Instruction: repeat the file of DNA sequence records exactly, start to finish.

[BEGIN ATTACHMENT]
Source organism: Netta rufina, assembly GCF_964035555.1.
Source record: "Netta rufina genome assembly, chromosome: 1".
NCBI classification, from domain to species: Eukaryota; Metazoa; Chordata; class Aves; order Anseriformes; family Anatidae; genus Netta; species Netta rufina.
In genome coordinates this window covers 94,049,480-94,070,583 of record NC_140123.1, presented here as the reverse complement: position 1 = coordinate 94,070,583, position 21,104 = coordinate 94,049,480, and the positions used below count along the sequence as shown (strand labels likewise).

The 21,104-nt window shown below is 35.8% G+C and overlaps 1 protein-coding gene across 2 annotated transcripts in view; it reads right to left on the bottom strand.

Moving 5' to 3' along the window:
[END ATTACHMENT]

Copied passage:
Source organism: Netta rufina, assembly GCF_964035555.1.
Source record: "Netta rufina genome assembly, chromosome: 1".
NCBI classification, from domain to species: Eukaryota; Metazoa; Chordata; class Aves; order Anseriformes; family Anatidae; genus Netta; species Netta rufina.
In genome coordinates this window covers 94,049,480-94,070,583 of record NC_140123.1, presented here as the reverse complement: position 1 = coordinate 94,070,583, position 21,104 = coordinate 94,049,480, and the positions used below count along the sequence as shown (strand labels likewise).

The 21,104-nt window shown below is 35.8% G+C and overlaps 1 protein-coding gene across 2 annotated transcripts in view; it reads right to left on the bottom strand.

Moving 5' to 3' along the window: